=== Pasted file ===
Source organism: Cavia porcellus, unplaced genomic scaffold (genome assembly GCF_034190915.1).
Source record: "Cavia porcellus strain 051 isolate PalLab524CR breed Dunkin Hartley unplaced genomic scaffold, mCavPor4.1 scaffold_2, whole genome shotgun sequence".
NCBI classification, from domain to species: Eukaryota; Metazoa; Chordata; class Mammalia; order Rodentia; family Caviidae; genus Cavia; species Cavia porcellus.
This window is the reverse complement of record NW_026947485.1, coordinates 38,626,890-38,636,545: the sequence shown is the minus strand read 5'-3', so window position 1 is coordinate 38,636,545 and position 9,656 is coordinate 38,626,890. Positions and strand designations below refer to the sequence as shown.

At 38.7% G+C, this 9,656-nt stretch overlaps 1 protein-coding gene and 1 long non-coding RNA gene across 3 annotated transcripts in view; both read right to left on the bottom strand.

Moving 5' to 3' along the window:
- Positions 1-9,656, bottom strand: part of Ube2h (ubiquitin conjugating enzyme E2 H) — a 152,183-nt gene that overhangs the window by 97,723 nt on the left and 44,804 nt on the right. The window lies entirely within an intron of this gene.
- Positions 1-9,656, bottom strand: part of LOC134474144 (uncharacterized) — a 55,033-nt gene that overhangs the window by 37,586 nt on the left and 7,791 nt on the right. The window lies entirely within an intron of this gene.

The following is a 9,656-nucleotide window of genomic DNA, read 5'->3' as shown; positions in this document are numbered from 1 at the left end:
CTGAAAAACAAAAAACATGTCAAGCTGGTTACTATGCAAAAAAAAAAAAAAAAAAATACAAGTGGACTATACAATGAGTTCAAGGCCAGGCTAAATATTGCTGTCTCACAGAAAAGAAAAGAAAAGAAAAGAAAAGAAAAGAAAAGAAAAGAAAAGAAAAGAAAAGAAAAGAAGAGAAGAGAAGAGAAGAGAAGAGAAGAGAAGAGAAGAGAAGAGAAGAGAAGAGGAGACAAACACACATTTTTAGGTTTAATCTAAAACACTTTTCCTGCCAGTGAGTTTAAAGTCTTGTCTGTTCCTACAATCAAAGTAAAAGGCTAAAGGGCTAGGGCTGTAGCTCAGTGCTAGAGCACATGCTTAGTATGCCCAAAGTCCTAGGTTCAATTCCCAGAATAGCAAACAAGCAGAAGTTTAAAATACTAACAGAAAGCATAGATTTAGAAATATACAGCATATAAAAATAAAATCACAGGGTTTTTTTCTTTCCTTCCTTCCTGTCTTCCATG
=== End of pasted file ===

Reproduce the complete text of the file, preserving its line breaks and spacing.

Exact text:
Source organism: Cavia porcellus, unplaced genomic scaffold (genome assembly GCF_034190915.1).
Source record: "Cavia porcellus strain 051 isolate PalLab524CR breed Dunkin Hartley unplaced genomic scaffold, mCavPor4.1 scaffold_2, whole genome shotgun sequence".
NCBI classification, from domain to species: Eukaryota; Metazoa; Chordata; class Mammalia; order Rodentia; family Caviidae; genus Cavia; species Cavia porcellus.
This window is the reverse complement of record NW_026947485.1, coordinates 38,626,890-38,636,545: the sequence shown is the minus strand read 5'-3', so window position 1 is coordinate 38,636,545 and position 9,656 is coordinate 38,626,890. Positions and strand designations below refer to the sequence as shown.

At 38.7% G+C, this 9,656-nt stretch overlaps 1 protein-coding gene and 1 long non-coding RNA gene across 3 annotated transcripts in view; both read right to left on the bottom strand.

Moving 5' to 3' along the window:
- Positions 1-9,656, bottom strand: part of Ube2h (ubiquitin conjugating enzyme E2 H) — a 152,183-nt gene that overhangs the window by 97,723 nt on the left and 44,804 nt on the right. The window lies entirely within an intron of this gene.
- Positions 1-9,656, bottom strand: part of LOC134474144 (uncharacterized) — a 55,033-nt gene that overhangs the window by 37,586 nt on the left and 7,791 nt on the right. The window lies entirely within an intron of this gene.

The following is a 9,656-nucleotide window of genomic DNA, read 5'->3' as shown; positions in this document are numbered from 1 at the left end:
CTGAAAAACAAAAAACATGTCAAGCTGGTTACTATGCAAAAAAAAAAAAAAAAAAATACAAGTGGACTATACAATGAGTTCAAGGCCAGGCTAAATATTGCTGTCTCACAGAAAAGAAAAGAAAAGAAAAGAAAAGAAAAGAAAAGAAAAGAAAAGAAAAGAAAAGAAAAGAAGAGAAGAGAAGAGAAGAGAAGAGAAGAGAAGAGAAGAGAAGAGAAGAGAAGAGGAGACAAACACACATTTTTAGGTTTAATCTAAAACACTTTTCCTGCCAGTGAGTTTAAAGTCTTGTCTGTTCCTACAATCAAAGTAAAAGGCTAAAGGGCTAGGGCTGTAGCTCAGTGCTAGAGCACATGCTTAGTATGCCCAAAGTCCTAGGTTCAATTCCCAGAATAGCAAACAAGCAGAAGTTTAAAATACTAACAGAAAGCATAGATTTAGAAATATACAGCATATAAAAATAAAATCACAGGGTTTTTTTCTTTCCTTCCTTCCTGTCTTCCATG